From that one photograph, I received stories that featured guard dogs, magic banjos, and a child whose missing foot caused him to overcome astounding obstacles. I read stories about men in black suits chasing down children in a tale (almost) worthy of publication in some of today's top noir lit mags. I read tales of the Civil War and westward expansion. I read a story with a song that was so musical and fun it was the clear first grade winner. I read a story with a detailed recipe for a berry stew, and instructions on how to begin gold mining. There was a magic eagle that still, amazingly enough, linked back to the photo. There were ghosties and goblins, too...and even some My Little Ponies came out for a spin.
The stories were as diverse as the student body, as uninhibited as children can be. It was an incredible reminder of how much creativity there is in the world, and how fun it is to share it. Sometimes I feel so siloed, hacking away at my stories day in and day out. Sometimes I feel so tapped of creativity, I can't even begin to remember how many ideas can be sparked by one simple picture.
This contest was a great reminder. Sometimes something simple can provide a wealth of inspiration, if only you take a moment to look at it.
And then came the prizes. Oh, the prizes.
We held a big event, on Reading Night, and the writing contest prizes happened to be one of my most brilliant ideas ever.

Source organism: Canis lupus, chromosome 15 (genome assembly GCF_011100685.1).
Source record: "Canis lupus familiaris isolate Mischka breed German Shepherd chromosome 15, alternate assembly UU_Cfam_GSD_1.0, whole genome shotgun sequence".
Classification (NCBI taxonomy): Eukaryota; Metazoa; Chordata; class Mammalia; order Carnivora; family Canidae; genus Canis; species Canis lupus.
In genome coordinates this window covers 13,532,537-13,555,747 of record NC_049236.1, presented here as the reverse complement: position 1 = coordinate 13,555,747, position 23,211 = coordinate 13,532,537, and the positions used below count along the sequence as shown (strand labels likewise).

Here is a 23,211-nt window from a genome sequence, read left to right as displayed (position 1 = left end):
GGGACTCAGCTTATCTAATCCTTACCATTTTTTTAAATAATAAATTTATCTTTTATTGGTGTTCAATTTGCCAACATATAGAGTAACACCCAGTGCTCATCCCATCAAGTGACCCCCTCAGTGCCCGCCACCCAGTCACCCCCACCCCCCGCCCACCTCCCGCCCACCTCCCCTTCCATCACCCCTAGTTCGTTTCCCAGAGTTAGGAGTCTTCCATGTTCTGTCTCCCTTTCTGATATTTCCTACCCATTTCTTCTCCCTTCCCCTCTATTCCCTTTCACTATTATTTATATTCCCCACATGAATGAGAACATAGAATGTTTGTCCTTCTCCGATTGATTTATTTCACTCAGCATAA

I invited an actor friend to rally some troops to come read the children's winning stories aloud at Reading Night. I thought it would be fun...but man, it was better than I ever imagined.
The actors received the stories a couple of days before the event. When I heard they were holding a rehearsal I was intrigued. When they showed up and began reading...my heart melted and I almost died.
Hearing actors bring to life the stories of these children was an experience it'll be hard to top. Watching their little faces blush and glow as loud, clear voices gave birth to characters they'd created...it was amazing. The little girl who wrote a song heard her words sung. The chase scenes of the noir-tale were epic, with actors running around on stage, leaping over one another, and laughing the whole time. The berry stew recipe sounded even more delicious as the actors practically drooled, pantomiming stirring a giant cauldron.
We writers all dream of one day seeing our stories on stage, or on the big screen, yes? I know I do. And somehow, with some amazing actors, these children who are part of my community got to see this dream come true.
It reminded me of how to focus on how words sound when writing them. Read passages aloud to make sure they work. Don't be afraid to test out voices on your characters. In short, while writing, don't be afraid to act.
There were so many lessons I learned from the writing contest entries. So many laughs and almost even some tears. I was reminded to be playful and daring. To take risks. To not write as though someone is reading over my shoulder, but to write what I like, and see where it goes. Those children were all so brave and unselfconscious. It was beautiful.
Look. I love kids. I do. Running a writing contest for kids may not be your thing, especially if kids aren't your thing. But I promise you: stand for a moment in a world created by a child, and your own creative coffers will be refilled for a year. Do it. I dare you.I know you'll love it.